For Jimmy Santiago Baca, now a highly-acclaimed poet and writer, that moment when the power of words changed his life came as he was about to stab someone during a robbery he was committing. As he got ready to plunge a knife, he heard a voice tell him not to because "Then you'll never be a poet." He stopped short of murder and went to jail for robbery instead, but while in jail, after attributing the voice that saved a life to poet Pablo Neruda, he started reading and writing his way to a new life.
Santiago Baca, one of the keynoters at the Power of Words conference, Sept. 18-20 in Kansas City, has since turned his writing and his work toward helping others have similar moments. Through his organization, Cedar Tree, Inc., he offers writing workshops in prisons and community centers, and through schools and in detention centers for at-risk youth. His story, like the stories of so many people I've heard, shows us the power of the arts--particularly the calling to create--that can turn around a life gone destructive or self-destructive. As someone who has facilitated community-based writing workshops for many years, I've seen this power in action in a myriad of ways:
- Teri, diagnosed with late-stage cancer, was fully prepared to die after years of hard work and even harder depression. In fact, her diagnosis was a relief to her. Strangely enough, she lived. While coping with the despair and anger that followed her unlikely remission, she started taking writing workshops with me, first for people living with serious illness, and then more general classes. Sitting in over overstuffed chair in my living room during a small writing group, she wrote her way into an epiphany: now that she had faced the worst in life, she was completely free to construct her life anew to better reflect what she wanted and needed. Since that time over 12 years ago, not only has she survived, but she's thrived, attending classes on spirituality and meditation, chair yoga and various healing arts, and of course, every writing class that comes across her path. She credits writing as enabling her rescript her life.
- A gaggle of at-risk teenage girls, many living in trailers on the outskirts of town while their mothers battled or succumbed to addiction or abusive relationships with men, wrote together with a group of retired women living in a swanky assisted living facility in a small Kansas town. As I facilitated these workshops, I noticed how quickly the girls and elders bonded; within weeks, the girls were sitting in the laps of their older friends, showing them their latest poems. Within a few months, the girls began writing new versions of their futures that included going to college, doing a job they loved, finding a good relationship, and reclaiming their injured spirits. The older women also came alive, finding people to listen to stories of what they valued, who they loved, what they learned throughout the meandering maps of their lives.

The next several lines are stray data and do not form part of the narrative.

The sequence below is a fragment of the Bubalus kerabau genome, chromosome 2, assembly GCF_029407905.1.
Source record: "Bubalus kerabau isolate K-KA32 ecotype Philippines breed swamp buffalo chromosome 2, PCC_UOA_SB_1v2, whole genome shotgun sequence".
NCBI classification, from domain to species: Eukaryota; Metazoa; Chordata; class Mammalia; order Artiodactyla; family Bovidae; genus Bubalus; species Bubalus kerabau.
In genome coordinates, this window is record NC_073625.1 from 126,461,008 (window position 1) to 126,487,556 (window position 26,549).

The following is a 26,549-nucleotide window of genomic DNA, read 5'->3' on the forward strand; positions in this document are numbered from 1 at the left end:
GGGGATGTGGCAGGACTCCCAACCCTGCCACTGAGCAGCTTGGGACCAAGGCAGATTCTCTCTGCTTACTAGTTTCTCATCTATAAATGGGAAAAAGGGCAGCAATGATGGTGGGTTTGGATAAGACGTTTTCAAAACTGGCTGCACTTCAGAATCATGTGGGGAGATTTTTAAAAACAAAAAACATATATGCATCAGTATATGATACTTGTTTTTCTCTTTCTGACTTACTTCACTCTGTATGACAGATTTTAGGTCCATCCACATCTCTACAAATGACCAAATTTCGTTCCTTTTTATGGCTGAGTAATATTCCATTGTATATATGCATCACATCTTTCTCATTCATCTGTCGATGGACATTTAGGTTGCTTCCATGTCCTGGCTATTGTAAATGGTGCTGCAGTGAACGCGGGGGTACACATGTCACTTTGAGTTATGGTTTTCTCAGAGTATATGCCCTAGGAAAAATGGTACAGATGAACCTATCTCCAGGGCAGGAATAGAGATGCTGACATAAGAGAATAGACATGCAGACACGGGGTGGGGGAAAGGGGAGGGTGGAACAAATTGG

- Rich, someone who had always felt like an outcast as he made his living as a traveling salesman for decades, worked with me as he pursued a master's degree in literature and creative writing at Goddard College. Although he was a white, 60-ish married man living in Midland, Texas, he discovered, through the writings of Audre Lorde--an African-American, feminist, lesbian write, a call to his own spirit, which led him to the writings of more women, then to create his own collection of poetry. In time, his writing and reading catapulted him into leading storytelling workshops in a local nursing home, helping others land on their truest stories.
A moment. Some words on a page that show us what we really know or no longer know. Sometimes that's all it takes to pick up the thread of what's strongest and most vital in our lives, and cultivate the courage to follow that thread. Like the people I've worked with, I've lived the same story. When I was 14, in the middle of my parents' long-winded and painful divorce, I picked up a journal and wrote a poem. For years beforehand, I focused all my free time on drawing and painting, but now I needed words, and words didn't fail me. One poem led to another, and I followed. All I knew was that I needed to write, to make something that would show me where next to step. In the process, which has been rolling through the core of my life for over 40 years now, writing has continually opened up my peripheral vision, showing me more of the possibilities, tenderness, dangers, and inherent vitality the world has to offer.
This is the same impulse that led me to help found Transformative Language Arts at Goddard College, a MA degree in changing the world and ourselves through what we write, tell, perform and create with words, and from there, the Transformative Language Arts Network, which is organizing the conference that Jimmy is coming to this weekend. In all this work, I witness how much one moment of finding the words to name who we actually are can change many more moments that follow.